It is widely agreed that increased productivity is the main contributor to economic growth in U.S. agriculture. The level of U.S. farm output was about 2.7 times its 1948 level in 2013, growing at an average annual rate of 1.52 percent. Aggregate input use increased at a modest 0.05 percent annually in the same period, so the positive growth in farm sector output was very substantially due to productivity growth, which increased at an average 1.47 percent per year.
Single-factor measures of productivity, such as corn production per acre (yield or land productivity) or per hour of labor (labor productivity), have been used for many years because the underlying data are often easily available. While useful, such measures can also mislead. For example, yields could increase simply because farmers are adding more of other inputs, such as chemicals, labor, or machinery, to their land base. USDA produces measures of total factor productivity (TFP), taking account of the use of all inputs to the production process.
Specifically, annual productivity growth is the difference between growth of agricultural output and the growth of all inputs taken together. Productivity, therefore, measures changes in the efficiency with which inputs are transformed into outputs. USDA also produces State-level productivity measures (annual growth rates as well as cross-State differences in levels) of productivity, or differences in output per unit of combined inputs. Input measures are adjusted for changes in their quality, such as improvements in the efficacy of chemicals and seeds, changes in the demographics of the farm workforce, or innovations in machinery design. As a result, agricultural productivity is driven by innovations in on-farm tasks, changes in the organization and structure of the farm sector, and research aimed at improvements in farm production. In the short-term, measured agricultural productivity can also be affected by random events like the weather.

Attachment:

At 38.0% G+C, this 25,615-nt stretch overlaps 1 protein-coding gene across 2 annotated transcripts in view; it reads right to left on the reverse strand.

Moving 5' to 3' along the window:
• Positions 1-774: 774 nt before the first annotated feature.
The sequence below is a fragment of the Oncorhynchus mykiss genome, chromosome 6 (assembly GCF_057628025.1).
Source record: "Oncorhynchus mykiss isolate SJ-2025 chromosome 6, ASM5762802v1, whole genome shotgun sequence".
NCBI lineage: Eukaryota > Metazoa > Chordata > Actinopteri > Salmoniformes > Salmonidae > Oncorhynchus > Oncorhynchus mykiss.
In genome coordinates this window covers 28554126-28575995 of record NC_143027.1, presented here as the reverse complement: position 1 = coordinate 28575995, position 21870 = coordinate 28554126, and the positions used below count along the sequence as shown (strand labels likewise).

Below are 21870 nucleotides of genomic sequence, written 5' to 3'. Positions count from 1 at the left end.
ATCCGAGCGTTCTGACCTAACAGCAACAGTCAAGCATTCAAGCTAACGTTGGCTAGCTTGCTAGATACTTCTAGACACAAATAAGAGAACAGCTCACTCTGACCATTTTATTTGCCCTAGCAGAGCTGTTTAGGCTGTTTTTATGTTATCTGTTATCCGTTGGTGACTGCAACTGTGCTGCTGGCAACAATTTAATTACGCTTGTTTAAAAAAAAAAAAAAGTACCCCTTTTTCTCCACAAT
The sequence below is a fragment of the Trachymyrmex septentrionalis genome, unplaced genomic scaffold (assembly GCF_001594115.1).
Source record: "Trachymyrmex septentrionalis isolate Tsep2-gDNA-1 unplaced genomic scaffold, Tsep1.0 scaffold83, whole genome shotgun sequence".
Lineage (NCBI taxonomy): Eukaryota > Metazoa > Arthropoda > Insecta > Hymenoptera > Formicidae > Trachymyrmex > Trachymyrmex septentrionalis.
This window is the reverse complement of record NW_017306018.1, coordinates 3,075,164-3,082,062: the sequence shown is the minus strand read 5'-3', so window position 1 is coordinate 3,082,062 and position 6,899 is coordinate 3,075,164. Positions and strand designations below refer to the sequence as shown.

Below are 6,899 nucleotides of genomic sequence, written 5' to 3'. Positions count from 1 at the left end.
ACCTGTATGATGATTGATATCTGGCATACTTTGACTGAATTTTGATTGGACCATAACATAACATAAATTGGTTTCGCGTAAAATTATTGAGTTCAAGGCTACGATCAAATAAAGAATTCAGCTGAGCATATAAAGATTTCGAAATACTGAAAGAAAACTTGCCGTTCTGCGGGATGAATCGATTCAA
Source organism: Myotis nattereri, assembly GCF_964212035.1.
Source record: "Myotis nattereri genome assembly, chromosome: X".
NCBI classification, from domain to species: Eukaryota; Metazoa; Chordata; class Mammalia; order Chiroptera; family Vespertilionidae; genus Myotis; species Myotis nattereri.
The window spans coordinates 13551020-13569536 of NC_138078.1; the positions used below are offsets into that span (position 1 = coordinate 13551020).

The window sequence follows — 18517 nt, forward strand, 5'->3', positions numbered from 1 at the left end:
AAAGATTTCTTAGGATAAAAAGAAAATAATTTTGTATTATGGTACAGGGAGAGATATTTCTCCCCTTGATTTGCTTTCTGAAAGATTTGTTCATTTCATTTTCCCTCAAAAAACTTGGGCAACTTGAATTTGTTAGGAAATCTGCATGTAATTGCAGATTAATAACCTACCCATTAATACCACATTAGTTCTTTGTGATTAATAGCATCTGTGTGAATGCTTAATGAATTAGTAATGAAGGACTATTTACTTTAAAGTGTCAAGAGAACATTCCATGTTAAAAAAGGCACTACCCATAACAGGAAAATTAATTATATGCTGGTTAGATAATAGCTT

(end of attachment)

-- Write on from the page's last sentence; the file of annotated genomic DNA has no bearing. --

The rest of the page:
– U.S. agricultural productivity growth compares favorably to agricultural productivity growth in other industrialized countries, and to productivity growth in the overall U.S. economy.
– The level of U.S. farm output more than doubled between 1948 and 2013, growing at an average annual rate of 1.52 percent. Aggregate input use increased at a modest 0.05 percent annually in the same period, so the positive growth in farm sector output was very substantially due to productivity (sometimes referred to as total factor productivity, or TFP) growth, which increased at an annual 1.47 percent over the 1948-2013 period.
– During the 2007-13 subperiod, growth in output maintained an average annual rate of about 0.9 percent, comparable to that in the 2000-07 subperiod (the subperiods are measured from cyclical peak-to-peak in aggregate economic activity). During 2007-13, however, input use declined 0.54 percent per year (compared to increasing 0.32 percent per year over 2000-07), and measured average annual TFP growth rate rebounded from 0.6 percent during 2000-07 to 1.45 percent during 2007-13.